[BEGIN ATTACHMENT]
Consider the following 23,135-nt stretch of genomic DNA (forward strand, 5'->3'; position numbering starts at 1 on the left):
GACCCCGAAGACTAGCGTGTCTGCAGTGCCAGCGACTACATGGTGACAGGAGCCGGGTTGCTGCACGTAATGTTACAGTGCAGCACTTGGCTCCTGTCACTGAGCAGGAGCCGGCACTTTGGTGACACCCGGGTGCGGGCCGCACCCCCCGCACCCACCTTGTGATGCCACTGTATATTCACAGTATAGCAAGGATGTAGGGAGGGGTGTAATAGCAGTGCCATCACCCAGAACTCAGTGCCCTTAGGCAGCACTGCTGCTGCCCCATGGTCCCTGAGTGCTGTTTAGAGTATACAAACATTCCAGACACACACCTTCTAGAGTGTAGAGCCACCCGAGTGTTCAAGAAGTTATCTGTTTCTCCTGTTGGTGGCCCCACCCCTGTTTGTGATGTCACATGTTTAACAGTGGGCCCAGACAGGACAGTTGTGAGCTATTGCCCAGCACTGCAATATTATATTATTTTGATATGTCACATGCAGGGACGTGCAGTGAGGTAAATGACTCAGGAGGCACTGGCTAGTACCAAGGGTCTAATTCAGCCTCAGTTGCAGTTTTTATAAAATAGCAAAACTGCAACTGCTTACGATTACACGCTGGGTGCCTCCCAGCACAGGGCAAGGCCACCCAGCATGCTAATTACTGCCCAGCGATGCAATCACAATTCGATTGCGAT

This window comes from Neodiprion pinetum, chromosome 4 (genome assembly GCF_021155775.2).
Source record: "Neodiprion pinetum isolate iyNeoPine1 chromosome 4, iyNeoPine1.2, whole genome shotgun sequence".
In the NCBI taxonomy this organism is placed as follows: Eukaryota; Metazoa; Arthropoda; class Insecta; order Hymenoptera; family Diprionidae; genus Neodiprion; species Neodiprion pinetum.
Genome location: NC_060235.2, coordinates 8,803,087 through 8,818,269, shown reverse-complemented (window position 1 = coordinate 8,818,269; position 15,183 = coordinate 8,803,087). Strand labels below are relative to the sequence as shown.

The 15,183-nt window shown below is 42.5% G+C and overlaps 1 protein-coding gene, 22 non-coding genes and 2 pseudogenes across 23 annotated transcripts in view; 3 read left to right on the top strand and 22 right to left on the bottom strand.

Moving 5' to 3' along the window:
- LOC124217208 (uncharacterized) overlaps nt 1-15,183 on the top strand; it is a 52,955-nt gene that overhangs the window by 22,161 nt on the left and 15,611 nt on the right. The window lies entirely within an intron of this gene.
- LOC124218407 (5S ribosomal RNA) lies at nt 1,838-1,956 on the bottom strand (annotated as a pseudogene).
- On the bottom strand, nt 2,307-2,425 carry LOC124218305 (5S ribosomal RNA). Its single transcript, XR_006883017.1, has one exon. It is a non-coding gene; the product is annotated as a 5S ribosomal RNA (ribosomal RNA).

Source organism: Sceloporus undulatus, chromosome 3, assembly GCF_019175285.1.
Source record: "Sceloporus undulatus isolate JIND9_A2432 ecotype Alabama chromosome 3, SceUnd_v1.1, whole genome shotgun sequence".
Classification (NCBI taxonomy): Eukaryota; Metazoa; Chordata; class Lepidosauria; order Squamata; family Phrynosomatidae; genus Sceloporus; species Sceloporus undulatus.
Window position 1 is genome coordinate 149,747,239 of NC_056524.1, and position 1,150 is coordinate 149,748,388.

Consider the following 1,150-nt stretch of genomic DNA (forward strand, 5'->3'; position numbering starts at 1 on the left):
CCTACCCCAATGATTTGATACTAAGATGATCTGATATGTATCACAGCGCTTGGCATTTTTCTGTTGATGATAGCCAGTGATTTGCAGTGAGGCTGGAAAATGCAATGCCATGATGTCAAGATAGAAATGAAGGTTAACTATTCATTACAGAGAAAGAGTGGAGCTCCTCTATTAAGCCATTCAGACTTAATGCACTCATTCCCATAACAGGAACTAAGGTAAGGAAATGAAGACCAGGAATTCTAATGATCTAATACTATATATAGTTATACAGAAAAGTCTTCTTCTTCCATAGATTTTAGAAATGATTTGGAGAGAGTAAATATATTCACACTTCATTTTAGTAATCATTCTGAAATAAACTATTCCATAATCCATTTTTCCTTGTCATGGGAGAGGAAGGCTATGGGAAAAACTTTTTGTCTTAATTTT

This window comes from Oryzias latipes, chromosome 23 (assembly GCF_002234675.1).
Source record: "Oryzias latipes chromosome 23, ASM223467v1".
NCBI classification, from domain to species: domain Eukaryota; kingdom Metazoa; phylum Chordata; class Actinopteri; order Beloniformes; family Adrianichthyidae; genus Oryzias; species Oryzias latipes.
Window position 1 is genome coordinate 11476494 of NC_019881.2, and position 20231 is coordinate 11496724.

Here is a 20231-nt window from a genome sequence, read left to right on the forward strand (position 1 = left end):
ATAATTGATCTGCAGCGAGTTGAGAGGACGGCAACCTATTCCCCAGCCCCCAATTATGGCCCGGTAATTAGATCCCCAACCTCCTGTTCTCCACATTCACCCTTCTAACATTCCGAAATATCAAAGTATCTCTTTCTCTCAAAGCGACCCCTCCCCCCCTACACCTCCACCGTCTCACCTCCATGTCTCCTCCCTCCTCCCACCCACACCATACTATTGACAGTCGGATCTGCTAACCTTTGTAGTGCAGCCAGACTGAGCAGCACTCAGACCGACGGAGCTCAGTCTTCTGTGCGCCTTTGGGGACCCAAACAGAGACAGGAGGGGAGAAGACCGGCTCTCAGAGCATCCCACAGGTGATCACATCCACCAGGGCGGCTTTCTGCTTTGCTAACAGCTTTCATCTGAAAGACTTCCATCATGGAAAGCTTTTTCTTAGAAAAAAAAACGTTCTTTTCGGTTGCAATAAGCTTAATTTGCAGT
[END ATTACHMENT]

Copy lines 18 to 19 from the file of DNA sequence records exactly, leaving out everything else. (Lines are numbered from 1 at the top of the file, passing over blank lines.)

This window comes from Oryzias latipes, chromosome 23 (assembly GCF_002234675.1).
Source record: "Oryzias latipes chromosome 23, ASM223467v1".